Be Here NowBy: Eileen McDargh, CSP, CPAE
When we are young, we feel that time is on our side. Not any more.
Our days are a blur of perceived demands from workplaces stretched beyond the leading edge to the bleeding edge, from technology that allows others to locate us even in the privacy of our cars and bathrooms, from children and aging parents who name us and claim us, and from our inability to find options for creating mind sets and actions that can give us a modicum of breathing space and control.
We can all sing the chorus: "There's too much to do and too little time." We have created a commodity worth of the Stock Exchange: Time. We spend it, lose it, waste it, and manage it. We're told to make time, use time, take time and, if we've had a run-in with the law, we might even "do" time.
Time is the great equalizer, given in singular 24-hour chunks by the rising of the sun and the setting of the moon. No money can buy it, no power can hold it, no army can stop it. We need to concentrate on winning back our life -- snatching it away from the blur of to-do lists, technology, and work/life pressures.
The more I ponder time demands, I realize four truths:
Truth 1: Simplicity isn't simple. It's an admirable, essential goal that most of us are working on. Simplicity takes time and requires an agreement from all those impacted by its requirements. We've been given day-to-day wisdom to follow in realizing the already-present abundance without adding to our closet, our bank account, our larder.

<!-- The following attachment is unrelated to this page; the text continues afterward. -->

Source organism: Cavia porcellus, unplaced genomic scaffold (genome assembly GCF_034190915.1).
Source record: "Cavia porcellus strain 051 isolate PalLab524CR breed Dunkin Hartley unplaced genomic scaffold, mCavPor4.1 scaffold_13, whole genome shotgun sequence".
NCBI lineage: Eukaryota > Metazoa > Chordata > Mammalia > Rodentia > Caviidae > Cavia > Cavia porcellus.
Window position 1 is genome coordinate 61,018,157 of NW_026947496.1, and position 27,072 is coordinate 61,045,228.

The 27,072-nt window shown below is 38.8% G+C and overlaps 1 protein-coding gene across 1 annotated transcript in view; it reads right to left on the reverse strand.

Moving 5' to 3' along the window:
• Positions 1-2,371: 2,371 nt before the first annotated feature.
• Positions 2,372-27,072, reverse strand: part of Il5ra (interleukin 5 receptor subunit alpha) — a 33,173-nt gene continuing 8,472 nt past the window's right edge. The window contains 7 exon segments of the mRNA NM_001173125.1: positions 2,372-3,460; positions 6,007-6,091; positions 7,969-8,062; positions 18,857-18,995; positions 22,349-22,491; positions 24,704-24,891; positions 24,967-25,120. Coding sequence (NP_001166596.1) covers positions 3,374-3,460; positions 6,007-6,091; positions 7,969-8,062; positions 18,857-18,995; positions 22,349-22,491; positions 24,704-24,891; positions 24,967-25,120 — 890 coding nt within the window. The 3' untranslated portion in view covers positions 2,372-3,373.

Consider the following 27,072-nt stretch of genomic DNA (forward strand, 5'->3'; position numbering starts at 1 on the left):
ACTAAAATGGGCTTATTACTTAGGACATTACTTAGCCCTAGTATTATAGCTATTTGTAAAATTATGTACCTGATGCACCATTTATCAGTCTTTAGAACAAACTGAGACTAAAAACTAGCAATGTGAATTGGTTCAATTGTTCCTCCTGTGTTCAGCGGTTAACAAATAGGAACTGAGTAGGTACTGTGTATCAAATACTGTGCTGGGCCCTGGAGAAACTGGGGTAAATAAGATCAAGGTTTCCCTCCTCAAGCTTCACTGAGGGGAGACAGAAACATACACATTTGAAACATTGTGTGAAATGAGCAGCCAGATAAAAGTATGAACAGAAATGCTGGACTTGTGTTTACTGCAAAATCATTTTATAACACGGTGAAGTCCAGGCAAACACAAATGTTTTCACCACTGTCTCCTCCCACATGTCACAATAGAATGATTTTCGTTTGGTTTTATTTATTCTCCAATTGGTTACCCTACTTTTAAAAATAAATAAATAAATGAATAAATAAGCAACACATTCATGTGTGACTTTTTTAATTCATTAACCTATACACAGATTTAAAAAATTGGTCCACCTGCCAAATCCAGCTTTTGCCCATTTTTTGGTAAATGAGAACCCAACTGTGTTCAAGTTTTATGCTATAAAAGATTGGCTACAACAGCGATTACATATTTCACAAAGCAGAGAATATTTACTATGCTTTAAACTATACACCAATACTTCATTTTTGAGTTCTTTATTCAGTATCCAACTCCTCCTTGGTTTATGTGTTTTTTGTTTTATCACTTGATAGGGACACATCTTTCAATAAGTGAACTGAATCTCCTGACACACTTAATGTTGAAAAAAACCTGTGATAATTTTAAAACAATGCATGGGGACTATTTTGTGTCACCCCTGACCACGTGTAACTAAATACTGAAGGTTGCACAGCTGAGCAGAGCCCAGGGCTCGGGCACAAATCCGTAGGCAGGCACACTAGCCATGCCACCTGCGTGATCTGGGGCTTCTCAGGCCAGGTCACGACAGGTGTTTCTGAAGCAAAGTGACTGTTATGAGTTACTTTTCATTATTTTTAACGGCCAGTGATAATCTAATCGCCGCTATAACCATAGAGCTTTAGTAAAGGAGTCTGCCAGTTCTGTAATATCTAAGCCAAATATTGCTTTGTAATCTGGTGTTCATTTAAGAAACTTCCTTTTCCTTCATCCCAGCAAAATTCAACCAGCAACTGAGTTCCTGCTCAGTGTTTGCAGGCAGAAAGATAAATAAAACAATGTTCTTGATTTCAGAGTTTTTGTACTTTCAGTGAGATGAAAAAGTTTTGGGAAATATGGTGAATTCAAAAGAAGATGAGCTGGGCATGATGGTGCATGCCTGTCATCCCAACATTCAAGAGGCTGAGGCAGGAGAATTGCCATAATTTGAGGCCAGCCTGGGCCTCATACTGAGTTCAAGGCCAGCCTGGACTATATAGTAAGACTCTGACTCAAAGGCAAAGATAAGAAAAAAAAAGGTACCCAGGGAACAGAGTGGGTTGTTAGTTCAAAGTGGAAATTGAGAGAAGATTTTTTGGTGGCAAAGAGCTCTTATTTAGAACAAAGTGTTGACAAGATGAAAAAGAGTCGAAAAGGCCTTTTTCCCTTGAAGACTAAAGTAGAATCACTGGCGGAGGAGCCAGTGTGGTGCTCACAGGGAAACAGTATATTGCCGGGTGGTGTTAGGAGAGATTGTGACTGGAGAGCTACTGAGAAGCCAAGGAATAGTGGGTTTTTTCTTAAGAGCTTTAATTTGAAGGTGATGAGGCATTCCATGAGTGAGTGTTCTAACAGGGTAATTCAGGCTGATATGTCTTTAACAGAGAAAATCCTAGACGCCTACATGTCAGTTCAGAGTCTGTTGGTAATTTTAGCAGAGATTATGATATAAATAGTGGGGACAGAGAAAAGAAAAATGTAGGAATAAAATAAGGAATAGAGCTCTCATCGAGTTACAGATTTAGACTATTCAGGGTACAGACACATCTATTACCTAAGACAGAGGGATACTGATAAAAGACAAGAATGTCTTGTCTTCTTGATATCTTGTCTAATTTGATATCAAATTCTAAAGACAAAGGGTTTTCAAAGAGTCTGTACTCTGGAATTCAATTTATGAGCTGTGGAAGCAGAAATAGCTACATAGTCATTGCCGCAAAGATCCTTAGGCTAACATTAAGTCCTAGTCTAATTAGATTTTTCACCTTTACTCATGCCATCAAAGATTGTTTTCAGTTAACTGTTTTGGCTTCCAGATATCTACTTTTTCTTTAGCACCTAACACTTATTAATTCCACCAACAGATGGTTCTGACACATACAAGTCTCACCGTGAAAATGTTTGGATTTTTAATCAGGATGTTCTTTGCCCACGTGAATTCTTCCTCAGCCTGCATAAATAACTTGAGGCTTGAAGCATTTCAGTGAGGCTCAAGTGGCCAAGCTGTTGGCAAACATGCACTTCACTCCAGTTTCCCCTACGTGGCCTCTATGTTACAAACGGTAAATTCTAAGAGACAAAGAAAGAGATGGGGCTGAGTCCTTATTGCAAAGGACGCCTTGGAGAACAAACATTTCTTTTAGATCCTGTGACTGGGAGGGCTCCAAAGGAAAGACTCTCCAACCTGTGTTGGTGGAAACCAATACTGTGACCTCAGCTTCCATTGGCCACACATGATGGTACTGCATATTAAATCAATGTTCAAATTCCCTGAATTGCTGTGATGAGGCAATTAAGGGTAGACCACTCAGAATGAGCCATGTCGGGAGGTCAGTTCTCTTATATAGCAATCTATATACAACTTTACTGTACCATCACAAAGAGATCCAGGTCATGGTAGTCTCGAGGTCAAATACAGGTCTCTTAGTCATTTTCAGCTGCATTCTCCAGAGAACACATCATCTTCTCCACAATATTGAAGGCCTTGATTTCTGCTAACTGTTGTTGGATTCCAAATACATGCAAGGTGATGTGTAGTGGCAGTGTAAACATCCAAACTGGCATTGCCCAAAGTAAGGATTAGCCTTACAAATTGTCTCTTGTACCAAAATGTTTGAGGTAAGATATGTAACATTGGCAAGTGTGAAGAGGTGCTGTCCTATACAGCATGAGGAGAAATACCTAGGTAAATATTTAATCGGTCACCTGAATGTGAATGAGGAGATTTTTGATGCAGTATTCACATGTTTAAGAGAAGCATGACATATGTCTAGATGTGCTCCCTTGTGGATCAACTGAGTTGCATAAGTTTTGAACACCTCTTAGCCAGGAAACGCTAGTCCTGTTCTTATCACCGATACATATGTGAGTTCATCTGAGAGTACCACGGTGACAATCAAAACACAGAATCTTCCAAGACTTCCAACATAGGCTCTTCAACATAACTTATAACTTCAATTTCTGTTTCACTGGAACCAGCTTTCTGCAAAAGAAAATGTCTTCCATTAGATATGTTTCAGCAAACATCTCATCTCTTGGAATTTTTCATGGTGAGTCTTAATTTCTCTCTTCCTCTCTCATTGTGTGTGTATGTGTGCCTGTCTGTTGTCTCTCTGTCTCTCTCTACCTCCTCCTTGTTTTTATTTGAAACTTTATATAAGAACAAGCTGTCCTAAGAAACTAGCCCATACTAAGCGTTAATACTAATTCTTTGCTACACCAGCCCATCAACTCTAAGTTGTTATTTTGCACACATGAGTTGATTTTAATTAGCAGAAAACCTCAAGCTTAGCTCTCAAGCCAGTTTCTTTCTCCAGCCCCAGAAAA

Truth 2: The technology genie will not go back into the bottle. Once released, our challenge becomes to wisely choose when we access technology's power. The seductiveness of thinking we are so important that people must find us any time, any place, for any matter is ego at its worst. Consider my experience with a man who brought his computer and cellular phone along on a four-day cruise. He was not present. He missed the experience. And, I think, he lost.
Truth 3: Time management creates order and structure. It does not create present moment awareness. I'm not concerned with "managing time" as much as I am for discovering how to make better choices for what we put in these blocks called "time." This is not about finding the latest time-saving devices. We all have a plethora of these. Too often, they've become excuses for letting us cram our life with longer to-do lists. We end up working harder and longer. What I want to have us consider is taking control, finding personal empowerment in our work, lives, lifestyles, and relationships. It's about finding more life in our years and more years in our life. We do not have extra time, but we do have discretionary energy and creativity. And we can learn to be present in the moment.
Truth 4: Being present takes practice. As children, we felt we had command of our day, at least until bedtime. Summers stretched into hide-aways, street games, lightening bug hunts, marshmallows over campfires, and inner tubes in pools. What would happen if we could capture, practice, and re-frame the present so that at the end of a day, a week, or year, we felt like we have lived life -- with it's joys and sorrows -- in a manner of our choosing? Plenty.
How to Get Started
Here are two examples of what you can do to be here now:
© 2001 by Eileen McDargh. All rights reserved. Reprints must include byline, contact information and copyright.
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